A per­fect storm

Set­ting un­rea­son­ably high stan­dards isn’t a badge of hon­our, writes Katie Byrne

Irish Independent - Health & Living - - WELLBEING -

IONCE spent six months look­ing for a sofa. Fur­ni­ture show­rooms were searched, cus­tom sofa web­sites were scanned and, still, I couldn’t find any­thing that hit the hat-trick of com­fort, style and value. Even­tu­ally, af­ter a half-year of nit­pick­ing and hair-split­ting, a sofa was pur­chased. You would think, with all that fuss, that it now takes pride of place in my liv­ing room. On the contrary, I wish I could send it back...

I’m shar­ing this story be­cause I think it ex­em­pli­fies the great myth of per­fec­tion­ism. There is an ill-founded idea that the per­fec­tion­ist’s metic­u­lous na­ture leads to su­pe­rior re­sults. The truth, how­ever, is that it is more likely to lead to in­de­ci­sion, pro­cras­ti­na­tion and dis­in­cli­na­tion.

There are two types of per­fec­tion­ism. Adap­tive per­fec­tion­ists have high stan­dards but they can make peace with less-than-per­fect. Mal­adap­tive per­fec­tion­ists, on the other hand, have un­re­al­is­ti­cally high stan­dards — and they can’t even con­tem­plate the pos­si­bil­ity of less-than-per­fect.

Brené Brown puts it an­other way in The Gifts of Im­per­fec­tion: “Healthy striv­ing is self-fo­cused: ‘How can I im­prove?’” she writes. “Per­fec­tion­ism is other-fo­cused: ‘What will they think?’

“Per­fec­tion­ism is not the same thing as striv­ing to be your best,” she adds. “Per­fec­tion­ism is the be­lief that if we live per­fect, look per­fect, and act per­fect, we can min­imise or avoid the pain of blame, judge­ment, and shame.”

Per­fec­tion­ism — the un­healthy kind — is no badge of hon­our. The trait has been linked to anx­i­ety, de­pres­sion, ad­dic­tion, per­sis­tent insomnia and early mor­tal­ity.

It ham­pers cre­ativ­ity too. Artists, when star­ing at a blank can­vas and seek­ing in­spi­ra­tion, often re­mind one an­other to “just start” — they can al­ways tweak later. But the mal­adap­tive per­fec­tion­ist can’t work this way: they ei­ther have a di­rect line to the elu­sive ‘muse’, or else they spend vast amounts of time pro­cras­ti­nat­ing.

In­deed, when the late man­age­ment con­sul­tant, Peter Drucker, said: “There is noth­ing so use­less as doing ef­fi­ciently that which need not be done at all”, he was prob­a­bly talk­ing about the per­fec­tion­ists who spend hours draw­ing up colour-coded to-do lists, rather than just get­ting to work.

Per­fec­tion­ists have ex­cep­tion­ally high stan­dards, but meet­ing those stan­dards is an­other mat­ter al­to­gether. They can get so caught up in the de­tail that they lose sight of the big pic­ture.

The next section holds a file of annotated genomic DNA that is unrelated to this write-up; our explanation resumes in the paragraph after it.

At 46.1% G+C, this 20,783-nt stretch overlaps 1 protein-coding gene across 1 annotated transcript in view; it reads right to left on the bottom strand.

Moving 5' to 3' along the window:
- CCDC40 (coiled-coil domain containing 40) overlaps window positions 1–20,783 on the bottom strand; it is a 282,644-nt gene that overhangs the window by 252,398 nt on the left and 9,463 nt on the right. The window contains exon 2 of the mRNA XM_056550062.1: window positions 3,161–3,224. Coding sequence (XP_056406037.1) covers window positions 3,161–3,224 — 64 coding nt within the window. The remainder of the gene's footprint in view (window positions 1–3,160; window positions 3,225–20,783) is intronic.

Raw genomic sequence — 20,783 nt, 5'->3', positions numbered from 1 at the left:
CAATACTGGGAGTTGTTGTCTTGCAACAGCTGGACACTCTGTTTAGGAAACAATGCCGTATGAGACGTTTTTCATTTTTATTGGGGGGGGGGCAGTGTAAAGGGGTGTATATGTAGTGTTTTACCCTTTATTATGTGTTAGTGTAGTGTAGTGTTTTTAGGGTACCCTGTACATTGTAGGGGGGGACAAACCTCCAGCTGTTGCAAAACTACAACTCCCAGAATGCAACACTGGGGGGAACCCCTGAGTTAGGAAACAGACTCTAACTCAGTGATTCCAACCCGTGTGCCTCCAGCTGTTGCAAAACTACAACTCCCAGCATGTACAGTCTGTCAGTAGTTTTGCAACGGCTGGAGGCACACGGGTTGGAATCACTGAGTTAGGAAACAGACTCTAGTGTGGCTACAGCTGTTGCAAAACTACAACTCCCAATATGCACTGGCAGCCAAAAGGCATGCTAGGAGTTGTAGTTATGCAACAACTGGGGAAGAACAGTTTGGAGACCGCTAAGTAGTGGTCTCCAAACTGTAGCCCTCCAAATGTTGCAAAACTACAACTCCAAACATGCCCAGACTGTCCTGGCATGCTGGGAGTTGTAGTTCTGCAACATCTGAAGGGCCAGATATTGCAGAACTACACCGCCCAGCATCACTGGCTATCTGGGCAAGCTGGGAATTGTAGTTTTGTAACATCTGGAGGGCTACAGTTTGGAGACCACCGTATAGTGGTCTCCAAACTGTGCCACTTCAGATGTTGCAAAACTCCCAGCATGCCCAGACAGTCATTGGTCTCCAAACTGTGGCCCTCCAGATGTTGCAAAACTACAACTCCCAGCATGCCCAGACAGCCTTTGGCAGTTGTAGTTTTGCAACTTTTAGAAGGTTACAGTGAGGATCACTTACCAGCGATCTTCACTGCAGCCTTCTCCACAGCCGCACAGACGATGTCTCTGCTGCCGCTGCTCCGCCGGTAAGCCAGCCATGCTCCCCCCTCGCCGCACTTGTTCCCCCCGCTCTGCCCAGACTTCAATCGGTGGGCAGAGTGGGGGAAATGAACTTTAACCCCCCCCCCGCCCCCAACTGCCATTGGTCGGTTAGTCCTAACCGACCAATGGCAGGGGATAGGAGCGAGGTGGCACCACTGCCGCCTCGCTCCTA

Worse, in the fu­tile pur­suit of per­fec­tion, they can miss dead­lines, aban­don goals and spend six months search­ing for a sofa that doesn’t ac­tu­ally ex­ist…

Re­cov­er­ing per­fec­tion­ists will prob­a­bly agree with Brown’s de­scrip­tion of per­fec­tion­ism as a “self-de­struc­tive and ad­dic­tive be­lief sys­tem”. How­ever, those still in the mind­set’s in­sid­i­ous grip may not re­alise just how paralysing per­fec­tion­ism can be.

Mis­con­cep­tions com­pound the is­sue. So­ci­ety glo­ri­fies per­fec­tion­ism as some sort of Type A su­per­power, hence the dark side of per­fec­tion­ism often gets over­looked. And that’s where the trou­ble be­gins. “If you don’t man­age to re­frame per­fec­tion­ism as a dam­ag­ing and in­fe­rior mind­set,” writes Stephen Guise in How to Be an Im­per­fec­tion­ist, “the il­lu­sion of its su­pe­ri­or­ity will thwart your de­sired changes.”

In other words, mal­adap­tive per­fec­tion­ists have to start think­ing of per­fec­tion­ism as their fa­tal flaw rather than their com­pet­i­tive edge. Like­wise, they have to learn how to make trade­offs and ac­cept ‘good enough’ from time to time.

Barry Schwartz, au­thor of The Para­dox of Choice, de­scribes per­fec­tion­ists as ‘max­imis­ers’ in this re­gard.

Faced with a choice, the per­fec­tion­ist will thor­oughly ex­plore ev­ery pos­si­ble op­tion, even if the process is te­dious and tir­ing.

‘Sat­is­fi­cers’, on the other hand, will make their de­ci­sion as soon as their spe­cific cri­te­ria are met, and they don’t ag­o­nise over the op­tions that they might have missed out on.

Un­sur­pris­ingly, sat­is­fi­cers tend to be hap­pier than max­imis­ers. “One of the rea­sons that max­i­miz­ers are less happy, less sat­is­fied with their lives, and more de­pressed than sat­is­fi­cers,” writes Schwartz, “is pre­cisely be­cause the taint of trade-offs and op­por­tu­nity costs washes out much that should be sat­is­fy­ing about the de­ci­sions they make.”

The tyranny of choice that the dig­i­tal age of­fers makes be­ing a max­imiser even more chal­leng­ing. If you’re the type of per­son who be­comes over­whelmed by the dizzy­ing ar­ray of op­tions, Schwartz sug­gests spend­ing some time get­ting to know yourself and what you care about. “Think about oc­ca­sions in life when you set­tle, com­fort­ably, for ‘good enough’,” he writes. “Scru­ti­nise how you choose in those ar­eas; then ap­ply that strat­egy more broadly.”

Per­fec­tion­ists also tend to be peo­ple-pleasers, so learn­ing how to as­sertively say no will help you es­tab­lish bound­aries and stop feel­ing like you have to be all things to all peo­ple.

Giv­ing yourself per­mis­sion to make mis­takes is equally im­por­tant. Try adding phrases like, ‘I don’t know’, ‘I got that wrong’, and ‘my mis­take’ to your vo­cab­u­lary, and no­tice how lib­er­at­ing it feels to say them.

Cru­cially, per­fec­tion­ists have to ex­plore their def­i­ni­tion of ‘enough’. Oth­er­wise they’ll con­tinue try­ing to reach the un­reach­able, and no mat­ter how hard they try, it will never be enough.

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